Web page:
- Rain Tax Is a Tax, but Synagogue Is Not Exempted from Paying It
- April 13, 2016 | Author: Searle E. Mitnick
- Law Firm: Gordon Feinblatt LLC - Baltimore Office
- Shaarei Tfiloh Synagogue is one of Baltimore’s most recognizable and beloved religious buildings. Known as “the synagogue in the park,” it was constructed between 1921 and 1927. Most notable is its large copper dome which towers above a stone structure with stained glass windows on Auchentoroly Terrace, adjacent to Druid Hill Park.
Much less beloved is Section 4-201.1 of the Environmental Article of the Maryland Code, the statute that authorizes the imposition of a charge on property owners to provide funds for stormwater management and the protection of streams and wetlands (unaffectionately known as the “rain tax”).
Baltimore City implemented the rain tax by enacting a Stormwater Remediation Fee, based on the amount of impervious surface located on the property. Baltimore City Code, Article 27, §2-1 et seq.
A recent decision by the Circuit Court for Baltimore City, In the Matter of the Petition of Shaarei Tfiloh Congregation, Case No. 24-D-15-002026, held that Shaarei Tfiloh Congregation was obligated to pay the rain tax as adopted for Baltimore City.
In a well-reasoned opinion by Judge Lynn Stewart May, the court upheld determinations of the Department of Public Works and the Board of Municipal and Zoning Appeals (“BMZA”) that there was nothing in the law or the Maryland Declaration of Rights that exempted the Congregation from liability for payment.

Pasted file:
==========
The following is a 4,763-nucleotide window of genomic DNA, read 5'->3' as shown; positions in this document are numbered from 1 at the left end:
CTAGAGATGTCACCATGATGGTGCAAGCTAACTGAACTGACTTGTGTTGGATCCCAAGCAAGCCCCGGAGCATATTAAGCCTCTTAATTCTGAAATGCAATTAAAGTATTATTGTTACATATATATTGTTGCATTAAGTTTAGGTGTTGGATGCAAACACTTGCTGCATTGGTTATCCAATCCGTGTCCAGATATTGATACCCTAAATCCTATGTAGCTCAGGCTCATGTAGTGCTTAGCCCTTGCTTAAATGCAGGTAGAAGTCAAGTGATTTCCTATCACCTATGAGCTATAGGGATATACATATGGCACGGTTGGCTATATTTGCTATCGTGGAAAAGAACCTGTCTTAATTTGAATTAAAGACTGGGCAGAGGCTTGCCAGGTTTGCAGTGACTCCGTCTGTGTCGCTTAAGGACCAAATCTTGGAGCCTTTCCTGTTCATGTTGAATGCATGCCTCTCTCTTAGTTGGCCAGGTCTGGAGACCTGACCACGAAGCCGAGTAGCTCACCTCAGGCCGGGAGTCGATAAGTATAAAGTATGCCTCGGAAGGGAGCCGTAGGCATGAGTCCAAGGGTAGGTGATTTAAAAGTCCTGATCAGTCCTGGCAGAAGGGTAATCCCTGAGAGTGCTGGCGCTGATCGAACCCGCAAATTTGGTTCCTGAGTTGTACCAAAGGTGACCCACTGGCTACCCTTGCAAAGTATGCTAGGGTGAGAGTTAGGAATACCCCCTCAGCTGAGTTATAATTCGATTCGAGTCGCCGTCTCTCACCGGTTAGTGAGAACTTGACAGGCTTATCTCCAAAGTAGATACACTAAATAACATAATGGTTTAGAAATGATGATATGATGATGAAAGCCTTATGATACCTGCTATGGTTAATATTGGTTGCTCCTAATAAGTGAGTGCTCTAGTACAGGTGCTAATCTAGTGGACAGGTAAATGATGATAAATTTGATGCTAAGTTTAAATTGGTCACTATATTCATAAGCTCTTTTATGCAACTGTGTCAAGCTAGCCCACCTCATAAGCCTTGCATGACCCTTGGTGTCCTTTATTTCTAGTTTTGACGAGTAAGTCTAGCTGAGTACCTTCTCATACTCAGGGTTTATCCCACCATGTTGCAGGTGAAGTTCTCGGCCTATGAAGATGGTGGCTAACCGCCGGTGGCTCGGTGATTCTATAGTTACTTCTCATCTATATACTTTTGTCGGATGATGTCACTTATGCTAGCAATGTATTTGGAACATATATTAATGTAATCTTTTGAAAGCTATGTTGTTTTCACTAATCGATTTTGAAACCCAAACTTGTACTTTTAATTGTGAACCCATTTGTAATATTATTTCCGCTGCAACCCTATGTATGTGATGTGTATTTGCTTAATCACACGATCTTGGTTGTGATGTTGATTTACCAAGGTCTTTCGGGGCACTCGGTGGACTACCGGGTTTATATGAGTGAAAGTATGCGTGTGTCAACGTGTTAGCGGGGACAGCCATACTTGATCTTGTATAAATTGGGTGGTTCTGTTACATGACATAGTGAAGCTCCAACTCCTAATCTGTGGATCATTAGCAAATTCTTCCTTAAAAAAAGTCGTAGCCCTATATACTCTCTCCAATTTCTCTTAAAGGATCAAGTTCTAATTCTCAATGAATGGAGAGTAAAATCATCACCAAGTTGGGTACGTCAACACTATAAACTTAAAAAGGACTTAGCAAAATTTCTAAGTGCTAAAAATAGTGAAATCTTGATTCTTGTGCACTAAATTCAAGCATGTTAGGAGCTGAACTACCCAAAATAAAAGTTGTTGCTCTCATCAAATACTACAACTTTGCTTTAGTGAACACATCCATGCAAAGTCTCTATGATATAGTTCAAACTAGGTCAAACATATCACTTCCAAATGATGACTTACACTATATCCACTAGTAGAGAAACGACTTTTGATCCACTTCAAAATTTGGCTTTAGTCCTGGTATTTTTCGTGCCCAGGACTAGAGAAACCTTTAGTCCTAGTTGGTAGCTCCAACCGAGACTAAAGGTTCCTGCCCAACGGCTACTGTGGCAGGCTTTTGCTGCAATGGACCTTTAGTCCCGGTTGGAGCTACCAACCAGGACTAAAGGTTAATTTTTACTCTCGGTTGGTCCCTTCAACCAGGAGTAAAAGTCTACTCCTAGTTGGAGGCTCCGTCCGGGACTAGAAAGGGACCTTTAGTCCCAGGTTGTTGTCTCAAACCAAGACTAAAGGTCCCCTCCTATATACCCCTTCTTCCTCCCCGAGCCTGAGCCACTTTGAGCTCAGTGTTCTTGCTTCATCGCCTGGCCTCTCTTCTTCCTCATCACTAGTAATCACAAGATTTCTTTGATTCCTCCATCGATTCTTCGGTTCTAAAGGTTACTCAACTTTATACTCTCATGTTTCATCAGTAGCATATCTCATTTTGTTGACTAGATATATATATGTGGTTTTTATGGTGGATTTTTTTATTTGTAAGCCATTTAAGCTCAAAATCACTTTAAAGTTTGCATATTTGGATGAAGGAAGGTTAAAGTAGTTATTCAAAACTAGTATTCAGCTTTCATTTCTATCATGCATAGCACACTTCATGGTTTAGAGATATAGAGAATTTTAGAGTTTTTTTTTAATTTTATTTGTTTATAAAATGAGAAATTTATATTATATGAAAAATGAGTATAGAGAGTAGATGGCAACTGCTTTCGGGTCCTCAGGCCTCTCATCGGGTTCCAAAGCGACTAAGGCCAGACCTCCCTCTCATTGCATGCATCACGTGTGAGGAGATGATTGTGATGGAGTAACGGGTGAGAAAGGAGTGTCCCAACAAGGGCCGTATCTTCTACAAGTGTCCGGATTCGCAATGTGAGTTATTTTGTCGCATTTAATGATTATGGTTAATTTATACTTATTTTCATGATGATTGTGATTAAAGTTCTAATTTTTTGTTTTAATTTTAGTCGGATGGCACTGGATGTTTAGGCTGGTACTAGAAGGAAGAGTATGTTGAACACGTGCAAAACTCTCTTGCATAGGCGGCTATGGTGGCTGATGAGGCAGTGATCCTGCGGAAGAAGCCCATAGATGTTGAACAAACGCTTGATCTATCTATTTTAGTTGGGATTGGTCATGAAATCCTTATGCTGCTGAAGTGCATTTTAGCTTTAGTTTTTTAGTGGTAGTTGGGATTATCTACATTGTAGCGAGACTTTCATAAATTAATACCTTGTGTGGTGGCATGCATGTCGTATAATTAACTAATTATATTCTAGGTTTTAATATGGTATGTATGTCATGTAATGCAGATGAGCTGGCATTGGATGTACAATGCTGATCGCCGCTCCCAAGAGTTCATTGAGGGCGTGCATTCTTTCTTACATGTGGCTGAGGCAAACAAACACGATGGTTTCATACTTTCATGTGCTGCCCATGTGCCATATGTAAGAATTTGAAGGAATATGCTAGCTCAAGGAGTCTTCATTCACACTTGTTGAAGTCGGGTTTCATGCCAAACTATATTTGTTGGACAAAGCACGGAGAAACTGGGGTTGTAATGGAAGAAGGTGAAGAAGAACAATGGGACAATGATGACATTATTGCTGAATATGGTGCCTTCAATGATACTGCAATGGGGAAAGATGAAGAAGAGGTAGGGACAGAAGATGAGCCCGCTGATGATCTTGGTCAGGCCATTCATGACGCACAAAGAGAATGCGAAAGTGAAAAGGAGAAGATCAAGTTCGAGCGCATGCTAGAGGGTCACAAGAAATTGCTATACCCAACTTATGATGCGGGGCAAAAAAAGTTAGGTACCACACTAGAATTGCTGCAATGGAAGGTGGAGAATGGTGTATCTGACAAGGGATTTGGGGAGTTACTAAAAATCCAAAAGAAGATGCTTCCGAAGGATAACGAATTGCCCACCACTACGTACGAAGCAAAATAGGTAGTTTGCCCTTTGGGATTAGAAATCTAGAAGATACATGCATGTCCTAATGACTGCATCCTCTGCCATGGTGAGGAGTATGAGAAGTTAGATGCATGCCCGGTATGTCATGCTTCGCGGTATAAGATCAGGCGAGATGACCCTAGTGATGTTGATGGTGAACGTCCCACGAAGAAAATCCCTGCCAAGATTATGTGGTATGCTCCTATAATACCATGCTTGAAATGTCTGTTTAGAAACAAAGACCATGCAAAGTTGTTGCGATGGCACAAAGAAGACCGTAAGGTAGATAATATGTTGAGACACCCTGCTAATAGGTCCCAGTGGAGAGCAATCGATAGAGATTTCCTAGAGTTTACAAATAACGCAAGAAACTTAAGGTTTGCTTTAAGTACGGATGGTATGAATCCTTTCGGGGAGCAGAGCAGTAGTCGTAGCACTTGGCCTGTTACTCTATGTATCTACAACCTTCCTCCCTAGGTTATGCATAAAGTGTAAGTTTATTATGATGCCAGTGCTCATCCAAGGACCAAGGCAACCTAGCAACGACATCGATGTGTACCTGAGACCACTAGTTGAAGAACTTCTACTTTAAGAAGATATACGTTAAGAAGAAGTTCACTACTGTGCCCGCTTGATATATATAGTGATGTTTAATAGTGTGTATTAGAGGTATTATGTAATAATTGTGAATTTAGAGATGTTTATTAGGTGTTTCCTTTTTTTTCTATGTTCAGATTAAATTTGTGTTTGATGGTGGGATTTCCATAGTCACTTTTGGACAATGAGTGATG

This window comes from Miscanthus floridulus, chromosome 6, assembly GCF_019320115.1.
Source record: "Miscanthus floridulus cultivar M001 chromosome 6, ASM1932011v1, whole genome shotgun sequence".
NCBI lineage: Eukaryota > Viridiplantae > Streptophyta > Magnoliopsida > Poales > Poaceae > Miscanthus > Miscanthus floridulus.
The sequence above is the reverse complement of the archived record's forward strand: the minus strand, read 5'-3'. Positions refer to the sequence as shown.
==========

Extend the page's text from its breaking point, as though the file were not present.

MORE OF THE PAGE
As a preliminary matter, the court had to decide if the rain tax was a tax or a fee. The Congregation argued that it was a tax in the nature of a property tax, and that as a religious organization, it was exempt under §7-207 of the Real Property Article of the Maryland Code. The court ruled that the determination by BMZA that this was a fee was in error. However, this turned out to be of little comfort to the Congregation. Judge Mays ruled that this charge was in the nature of an excise tax, not a property tax. One of the hallmarks of a property tax is that it is based on the ownership of property. Also, property taxes are normally based on valuation. Here, the rain tax was based on the use of the property - more precisely, the amount of impervious surface. There is no exemption from excise taxes for religious institutions.
Next, the court rejected the Congregation’s argument that the law permitting the imposition of the rain tax constituted a land use regulation, and thus could not be imposed because of the federal Religious Land Use and Institutional Persons Act of 2000. That law forbids a land use regulation that imposes a substantial burden on the exercise of religion. However, the court found that the statute imposing the rain tax was not a land use regulation because it “does not limit or restrict a claimant’s use or development of land, it merely taxes the owner based on the impact the owner’s chosen use has on the City’s stormwater management program.”
Finally, the Court affirmed BMZA’s finding that Article 27 of the City Code violated the Free Exercise (of religion) Clause of the Maryland Declaration of Rights.
Despite a creative effort by its counsel, the Congregation will have to pay the rain tax unless and until it is repealed or the decision of the Circuit Court for Baltimore City is appealed and reversed.